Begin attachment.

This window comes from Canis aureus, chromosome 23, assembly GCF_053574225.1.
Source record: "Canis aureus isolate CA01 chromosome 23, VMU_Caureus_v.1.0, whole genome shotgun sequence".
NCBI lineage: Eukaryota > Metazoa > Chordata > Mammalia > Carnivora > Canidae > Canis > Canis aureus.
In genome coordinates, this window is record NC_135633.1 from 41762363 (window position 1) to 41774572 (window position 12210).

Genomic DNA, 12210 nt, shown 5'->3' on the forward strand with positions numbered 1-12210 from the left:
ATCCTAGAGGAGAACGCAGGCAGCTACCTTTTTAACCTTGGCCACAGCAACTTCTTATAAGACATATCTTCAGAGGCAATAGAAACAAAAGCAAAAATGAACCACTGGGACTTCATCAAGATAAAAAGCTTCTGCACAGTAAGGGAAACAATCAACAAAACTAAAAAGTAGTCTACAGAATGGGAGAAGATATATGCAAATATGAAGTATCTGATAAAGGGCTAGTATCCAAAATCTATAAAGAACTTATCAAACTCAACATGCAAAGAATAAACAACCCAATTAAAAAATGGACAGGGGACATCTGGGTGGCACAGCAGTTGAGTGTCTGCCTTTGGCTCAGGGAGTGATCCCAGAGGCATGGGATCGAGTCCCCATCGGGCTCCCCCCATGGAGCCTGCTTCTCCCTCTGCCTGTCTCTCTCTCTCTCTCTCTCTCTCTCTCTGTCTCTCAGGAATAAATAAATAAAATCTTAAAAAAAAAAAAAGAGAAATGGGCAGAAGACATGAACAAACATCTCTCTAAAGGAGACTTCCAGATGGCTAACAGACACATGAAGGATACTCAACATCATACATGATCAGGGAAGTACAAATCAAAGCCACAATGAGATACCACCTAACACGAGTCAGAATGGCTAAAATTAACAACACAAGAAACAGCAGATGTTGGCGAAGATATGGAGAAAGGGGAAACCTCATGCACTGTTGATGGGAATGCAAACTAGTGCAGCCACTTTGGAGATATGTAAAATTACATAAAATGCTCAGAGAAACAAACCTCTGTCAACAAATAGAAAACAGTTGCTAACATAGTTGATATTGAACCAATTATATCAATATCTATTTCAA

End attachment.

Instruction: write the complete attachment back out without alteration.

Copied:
This window comes from Canis aureus, chromosome 23, assembly GCF_053574225.1.
Source record: "Canis aureus isolate CA01 chromosome 23, VMU_Caureus_v.1.0, whole genome shotgun sequence".
NCBI lineage: Eukaryota > Metazoa > Chordata > Mammalia > Carnivora > Canidae > Canis > Canis aureus.
In genome coordinates, this window is record NC_135633.1 from 41762363 (window position 1) to 41774572 (window position 12210).

Genomic DNA, 12210 nt, shown 5'->3' on the forward strand with positions numbered 1-12210 from the left:
ATCCTAGAGGAGAACGCAGGCAGCTACCTTTTTAACCTTGGCCACAGCAACTTCTTATAAGACATATCTTCAGAGGCAATAGAAACAAAAGCAAAAATGAACCACTGGGACTTCATCAAGATAAAAAGCTTCTGCACAGTAAGGGAAACAATCAACAAAACTAAAAAGTAGTCTACAGAATGGGAGAAGATATATGCAAATATGAAGTATCTGATAAAGGGCTAGTATCCAAAATCTATAAAGAACTTATCAAACTCAACATGCAAAGAATAAACAACCCAATTAAAAAATGGACAGGGGACATCTGGGTGGCACAGCAGTTGAGTGTCTGCCTTTGGCTCAGGGAGTGATCCCAGAGGCATGGGATCGAGTCCCCATCGGGCTCCCCCCATGGAGCCTGCTTCTCCCTCTGCCTGTCTCTCTCTCTCTCTCTCTCTCTCTCTCTGTCTCTCAGGAATAAATAAATAAAATCTTAAAAAAAAAAAAAGAGAAATGGGCAGAAGACATGAACAAACATCTCTCTAAAGGAGACTTCCAGATGGCTAACAGACACATGAAGGATACTCAACATCATACATGATCAGGGAAGTACAAATCAAAGCCACAATGAGATACCACCTAACACGAGTCAGAATGGCTAAAATTAACAACACAAGAAACAGCAGATGTTGGCGAAGATATGGAGAAAGGGGAAACCTCATGCACTGTTGATGGGAATGCAAACTAGTGCAGCCACTTTGGAGATATGTAAAATTACATAAAATGCTCAGAGAAACAAACCTCTGTCAACAAATAGAAAACAGTTGCTAACATAGTTGATATTGAACCAATTATATCAATATCTATTTCAA